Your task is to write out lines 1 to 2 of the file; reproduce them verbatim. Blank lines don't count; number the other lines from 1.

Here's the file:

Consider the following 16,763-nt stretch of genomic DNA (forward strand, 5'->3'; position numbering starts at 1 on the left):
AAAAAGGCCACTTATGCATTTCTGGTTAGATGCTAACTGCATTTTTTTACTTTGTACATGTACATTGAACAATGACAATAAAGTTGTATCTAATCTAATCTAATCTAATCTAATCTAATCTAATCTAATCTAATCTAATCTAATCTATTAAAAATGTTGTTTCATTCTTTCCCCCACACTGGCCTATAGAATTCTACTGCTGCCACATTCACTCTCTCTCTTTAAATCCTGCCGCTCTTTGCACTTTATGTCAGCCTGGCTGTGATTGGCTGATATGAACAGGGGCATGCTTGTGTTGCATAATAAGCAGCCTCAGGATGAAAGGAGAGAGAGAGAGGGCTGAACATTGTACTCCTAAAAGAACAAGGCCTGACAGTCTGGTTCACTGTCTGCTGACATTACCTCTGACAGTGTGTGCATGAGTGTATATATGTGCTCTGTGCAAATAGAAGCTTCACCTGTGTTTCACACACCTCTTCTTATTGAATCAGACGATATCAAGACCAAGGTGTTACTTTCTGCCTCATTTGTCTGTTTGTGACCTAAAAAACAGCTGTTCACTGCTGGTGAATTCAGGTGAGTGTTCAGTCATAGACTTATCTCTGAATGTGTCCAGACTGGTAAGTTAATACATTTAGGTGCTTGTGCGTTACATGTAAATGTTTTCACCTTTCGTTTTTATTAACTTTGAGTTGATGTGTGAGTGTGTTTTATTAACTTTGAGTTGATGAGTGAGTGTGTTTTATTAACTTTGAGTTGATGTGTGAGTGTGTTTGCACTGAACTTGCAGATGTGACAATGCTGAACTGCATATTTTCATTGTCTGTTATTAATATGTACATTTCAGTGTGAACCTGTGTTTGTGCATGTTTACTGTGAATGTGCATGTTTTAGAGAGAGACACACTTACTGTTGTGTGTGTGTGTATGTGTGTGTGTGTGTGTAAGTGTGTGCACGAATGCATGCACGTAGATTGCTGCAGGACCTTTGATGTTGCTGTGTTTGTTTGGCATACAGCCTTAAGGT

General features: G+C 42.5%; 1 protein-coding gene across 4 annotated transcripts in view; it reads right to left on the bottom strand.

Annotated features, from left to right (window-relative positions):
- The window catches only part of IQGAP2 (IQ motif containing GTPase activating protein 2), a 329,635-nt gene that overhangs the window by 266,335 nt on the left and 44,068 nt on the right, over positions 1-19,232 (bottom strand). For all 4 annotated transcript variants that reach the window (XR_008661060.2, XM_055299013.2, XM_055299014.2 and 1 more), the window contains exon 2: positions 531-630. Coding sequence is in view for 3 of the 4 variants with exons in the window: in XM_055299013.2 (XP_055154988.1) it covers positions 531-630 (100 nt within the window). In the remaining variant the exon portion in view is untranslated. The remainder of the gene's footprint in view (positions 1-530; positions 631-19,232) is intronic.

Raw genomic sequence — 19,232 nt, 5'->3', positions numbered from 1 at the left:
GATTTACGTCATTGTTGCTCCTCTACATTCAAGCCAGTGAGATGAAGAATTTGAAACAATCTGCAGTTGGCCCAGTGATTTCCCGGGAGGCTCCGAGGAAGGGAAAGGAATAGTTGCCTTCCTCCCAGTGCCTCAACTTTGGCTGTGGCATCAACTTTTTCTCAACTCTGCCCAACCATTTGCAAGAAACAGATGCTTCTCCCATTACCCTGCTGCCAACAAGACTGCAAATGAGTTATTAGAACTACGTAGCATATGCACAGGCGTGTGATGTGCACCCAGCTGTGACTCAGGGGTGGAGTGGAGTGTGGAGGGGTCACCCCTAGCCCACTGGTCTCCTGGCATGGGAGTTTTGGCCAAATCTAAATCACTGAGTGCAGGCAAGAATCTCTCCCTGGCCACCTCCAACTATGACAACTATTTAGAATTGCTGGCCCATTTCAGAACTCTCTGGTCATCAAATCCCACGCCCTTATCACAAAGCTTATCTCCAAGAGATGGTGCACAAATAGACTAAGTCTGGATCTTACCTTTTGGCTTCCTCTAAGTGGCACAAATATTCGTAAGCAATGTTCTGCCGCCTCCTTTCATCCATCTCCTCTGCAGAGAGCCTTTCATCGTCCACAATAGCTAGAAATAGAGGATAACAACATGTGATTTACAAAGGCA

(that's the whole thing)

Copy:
Consider the following 16,763-nt stretch of genomic DNA (forward strand, 5'->3'; position numbering starts at 1 on the left):
AAAAAGGCCACTTATGCATTTCTGGTTAGATGCTAACTGCATTTTTTTACTTTGTACATGTACATTGAACAATGACAATAAAGTTGTATCTAATCTAATCTAATCTAATCTAATCTAATCTAATCTAATCTAATCTAATCTAATCTATTAAAAATGTTGTTTCATTCTTTCCCCCACACTGGCCTATAGAATTCTACTGCTGCCACATTCACTCTCTCTCTTTAAATCCTGCCGCTCTTTGCACTTTATGTCAGCCTGGCTGTGATTGGCTGATATGAACAGGGGCATGCTTGTGTTGCATAATAAGCAGCCTCAGGATGAAAGGAGAGAGAGAGAGGGCTGAACATTGTACTCCTAAAAGAACAAGGCCTGACAGTCTGGTTCACTGTCTGCTGACATTACCTCTGACAGTGTGTGCATGAGTGTATATATGTGCTCTGTGCAAATAGAAGCTTCACCTGTGTTTCACACACCTCTTCTTATTGAATCAGACGATATCAAGACCAAGGTGTTACTTTCTGCCTCATTTGTCTGTTTGTGACCTAAAAAACAGCTGTTCACTGCTGGTGAATTCAGGTGAGTGTTCAGTCATAGACTTATCTCTGAATGTGTCCAGACTGGTAAGTTAATACATTTAGGTGCTTGTGCGTTACATGTAAATGTTTTCACCTTTCGTTTTTATTAACTTTGAGTTGATGTGTGAGTGTGTTTTATTAACTTTGAGTTGATGAGTGAGTGTGTTTTATTAACTTTGAGTTGATGTGTGAGTGTGTTTGCACTGAACTTGCAGATGTGACAATGCTGAACTGCATATTTTCATTGTCTGTTATTAATATGTACATTTCAGTGTGAACCTGTGTTTGTGCATGTTTACTGTGAATGTGCATGTTTTAGAGAGAGACACACTTACTGTTGTGTGTGTGTGTATGTGTGTGTGTGTGTGTAAGTGTGTGCACGAATGCATGCACGTAGATTGCTGCAGGACCTTTGATGTTGCTGTGTTTGTTTGGCATACAGCCTTAAGGT